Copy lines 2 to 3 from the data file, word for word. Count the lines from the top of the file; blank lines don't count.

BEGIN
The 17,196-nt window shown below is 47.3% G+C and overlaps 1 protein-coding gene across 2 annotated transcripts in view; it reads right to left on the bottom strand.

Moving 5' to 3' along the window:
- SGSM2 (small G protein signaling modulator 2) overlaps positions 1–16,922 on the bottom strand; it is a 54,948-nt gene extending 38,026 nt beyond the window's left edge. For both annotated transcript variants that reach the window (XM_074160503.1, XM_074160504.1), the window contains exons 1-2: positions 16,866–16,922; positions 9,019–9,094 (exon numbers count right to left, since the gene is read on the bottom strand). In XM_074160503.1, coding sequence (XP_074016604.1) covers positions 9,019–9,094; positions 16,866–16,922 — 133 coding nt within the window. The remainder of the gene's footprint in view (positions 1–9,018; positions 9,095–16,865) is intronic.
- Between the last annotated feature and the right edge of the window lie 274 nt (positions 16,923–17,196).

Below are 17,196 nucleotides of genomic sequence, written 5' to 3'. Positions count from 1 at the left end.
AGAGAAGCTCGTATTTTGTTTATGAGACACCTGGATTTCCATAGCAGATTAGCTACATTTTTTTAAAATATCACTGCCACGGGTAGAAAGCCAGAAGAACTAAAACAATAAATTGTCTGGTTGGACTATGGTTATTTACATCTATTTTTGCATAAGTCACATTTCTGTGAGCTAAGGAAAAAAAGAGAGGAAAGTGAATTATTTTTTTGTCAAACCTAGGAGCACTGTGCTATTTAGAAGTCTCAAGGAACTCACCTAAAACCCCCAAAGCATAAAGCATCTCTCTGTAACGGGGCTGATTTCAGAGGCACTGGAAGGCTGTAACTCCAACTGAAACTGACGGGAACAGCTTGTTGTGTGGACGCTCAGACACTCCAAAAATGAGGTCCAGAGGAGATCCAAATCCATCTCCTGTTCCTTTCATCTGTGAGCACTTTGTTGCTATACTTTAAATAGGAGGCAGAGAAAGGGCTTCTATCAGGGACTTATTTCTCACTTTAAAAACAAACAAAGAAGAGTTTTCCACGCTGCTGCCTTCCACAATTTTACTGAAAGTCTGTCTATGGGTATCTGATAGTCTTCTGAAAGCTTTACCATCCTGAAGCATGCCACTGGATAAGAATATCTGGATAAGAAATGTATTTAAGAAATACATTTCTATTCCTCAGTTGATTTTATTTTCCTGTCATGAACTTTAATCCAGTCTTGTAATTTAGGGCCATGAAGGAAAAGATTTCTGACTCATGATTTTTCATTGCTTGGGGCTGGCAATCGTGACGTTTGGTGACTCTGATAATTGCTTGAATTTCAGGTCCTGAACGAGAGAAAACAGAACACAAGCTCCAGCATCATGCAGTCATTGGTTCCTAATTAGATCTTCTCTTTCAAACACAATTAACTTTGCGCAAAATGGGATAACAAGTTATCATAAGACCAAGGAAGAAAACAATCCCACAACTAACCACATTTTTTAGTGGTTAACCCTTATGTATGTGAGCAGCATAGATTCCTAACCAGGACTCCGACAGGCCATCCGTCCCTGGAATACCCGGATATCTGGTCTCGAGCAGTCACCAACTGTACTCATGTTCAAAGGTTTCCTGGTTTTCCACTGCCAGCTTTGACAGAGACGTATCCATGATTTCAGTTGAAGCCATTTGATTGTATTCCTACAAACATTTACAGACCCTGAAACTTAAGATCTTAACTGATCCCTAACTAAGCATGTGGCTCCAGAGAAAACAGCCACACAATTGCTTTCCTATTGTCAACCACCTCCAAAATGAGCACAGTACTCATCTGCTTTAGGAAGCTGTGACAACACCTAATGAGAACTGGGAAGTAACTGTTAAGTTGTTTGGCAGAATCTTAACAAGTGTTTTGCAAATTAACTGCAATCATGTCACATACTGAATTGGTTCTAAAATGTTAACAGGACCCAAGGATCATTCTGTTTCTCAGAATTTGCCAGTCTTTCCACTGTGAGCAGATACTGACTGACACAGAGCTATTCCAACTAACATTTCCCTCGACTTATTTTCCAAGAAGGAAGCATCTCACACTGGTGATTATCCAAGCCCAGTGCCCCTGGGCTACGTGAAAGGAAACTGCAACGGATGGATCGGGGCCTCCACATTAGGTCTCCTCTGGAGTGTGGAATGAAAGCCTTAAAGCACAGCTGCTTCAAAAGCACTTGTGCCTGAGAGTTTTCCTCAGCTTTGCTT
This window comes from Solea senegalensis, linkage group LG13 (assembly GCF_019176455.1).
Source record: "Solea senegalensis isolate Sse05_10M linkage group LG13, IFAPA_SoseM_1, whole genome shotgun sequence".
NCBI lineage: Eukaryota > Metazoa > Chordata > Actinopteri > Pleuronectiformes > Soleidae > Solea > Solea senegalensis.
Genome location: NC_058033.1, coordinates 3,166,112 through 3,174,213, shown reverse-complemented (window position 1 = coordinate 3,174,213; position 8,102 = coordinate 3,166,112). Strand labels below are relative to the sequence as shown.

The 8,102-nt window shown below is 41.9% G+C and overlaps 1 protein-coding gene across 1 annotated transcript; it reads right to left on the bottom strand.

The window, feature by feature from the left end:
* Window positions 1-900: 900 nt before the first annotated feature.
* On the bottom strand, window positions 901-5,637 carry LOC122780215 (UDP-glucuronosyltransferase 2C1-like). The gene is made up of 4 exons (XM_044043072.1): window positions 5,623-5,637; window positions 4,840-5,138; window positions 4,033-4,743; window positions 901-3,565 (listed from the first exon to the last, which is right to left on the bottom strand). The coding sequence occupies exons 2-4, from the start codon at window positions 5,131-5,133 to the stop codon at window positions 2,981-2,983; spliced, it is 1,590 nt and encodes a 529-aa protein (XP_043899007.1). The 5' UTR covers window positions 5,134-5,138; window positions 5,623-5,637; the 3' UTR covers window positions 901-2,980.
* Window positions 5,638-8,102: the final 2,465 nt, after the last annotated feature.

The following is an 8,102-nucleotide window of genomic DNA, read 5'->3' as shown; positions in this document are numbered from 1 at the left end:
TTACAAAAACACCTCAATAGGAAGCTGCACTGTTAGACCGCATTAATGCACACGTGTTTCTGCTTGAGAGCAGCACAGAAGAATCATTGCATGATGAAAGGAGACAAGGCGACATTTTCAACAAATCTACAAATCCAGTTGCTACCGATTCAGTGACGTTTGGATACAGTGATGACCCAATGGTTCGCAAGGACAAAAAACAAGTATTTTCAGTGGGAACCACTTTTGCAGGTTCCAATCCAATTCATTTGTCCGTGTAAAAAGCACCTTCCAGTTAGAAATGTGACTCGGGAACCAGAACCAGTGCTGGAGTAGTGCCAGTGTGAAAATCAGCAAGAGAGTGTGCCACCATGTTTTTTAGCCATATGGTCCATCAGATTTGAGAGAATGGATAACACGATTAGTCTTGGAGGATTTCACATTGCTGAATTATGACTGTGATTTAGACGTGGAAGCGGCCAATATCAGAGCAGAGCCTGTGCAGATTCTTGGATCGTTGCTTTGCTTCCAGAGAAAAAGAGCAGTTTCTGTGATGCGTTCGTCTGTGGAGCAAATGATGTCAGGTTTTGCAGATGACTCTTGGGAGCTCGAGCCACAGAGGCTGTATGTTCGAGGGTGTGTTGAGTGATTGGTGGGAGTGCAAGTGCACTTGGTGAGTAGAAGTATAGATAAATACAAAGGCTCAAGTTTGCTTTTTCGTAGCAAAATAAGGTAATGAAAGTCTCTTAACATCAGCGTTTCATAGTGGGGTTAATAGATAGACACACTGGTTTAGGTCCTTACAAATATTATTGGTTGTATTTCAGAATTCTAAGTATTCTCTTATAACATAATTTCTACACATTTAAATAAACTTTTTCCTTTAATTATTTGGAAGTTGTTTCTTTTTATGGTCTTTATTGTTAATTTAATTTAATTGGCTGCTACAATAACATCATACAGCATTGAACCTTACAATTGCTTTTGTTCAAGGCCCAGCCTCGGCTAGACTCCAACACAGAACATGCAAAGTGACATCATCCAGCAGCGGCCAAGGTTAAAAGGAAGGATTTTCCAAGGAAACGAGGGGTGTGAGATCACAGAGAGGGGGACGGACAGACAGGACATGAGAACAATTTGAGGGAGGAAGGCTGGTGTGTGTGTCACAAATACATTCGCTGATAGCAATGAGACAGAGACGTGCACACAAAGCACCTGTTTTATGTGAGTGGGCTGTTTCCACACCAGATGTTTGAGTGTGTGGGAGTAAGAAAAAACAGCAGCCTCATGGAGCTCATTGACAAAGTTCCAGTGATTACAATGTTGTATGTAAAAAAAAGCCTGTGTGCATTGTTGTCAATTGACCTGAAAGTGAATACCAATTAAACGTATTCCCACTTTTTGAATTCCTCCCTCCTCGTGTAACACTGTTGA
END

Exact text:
Moving 5' to 3' along the window:
- SGSM2 (small G protein signaling modulator 2) overlaps positions 1–16,922 on the bottom strand; it is a 54,948-nt gene extending 38,026 nt beyond the window's left edge. For both annotated transcript variants that reach the window (XM_074160503.1, XM_074160504.1), the window contains exons 1-2: positions 16,866–16,922; positions 9,019–9,094 (exon numbers count right to left, since the gene is read on the bottom strand). In XM_074160503.1, coding sequence (XP_074016604.1) covers positions 9,019–9,094; positions 16,866–16,922 — 133 coding nt within the window. The remainder of the gene's footprint in view (positions 1–9,018; positions 9,095–16,865) is intronic.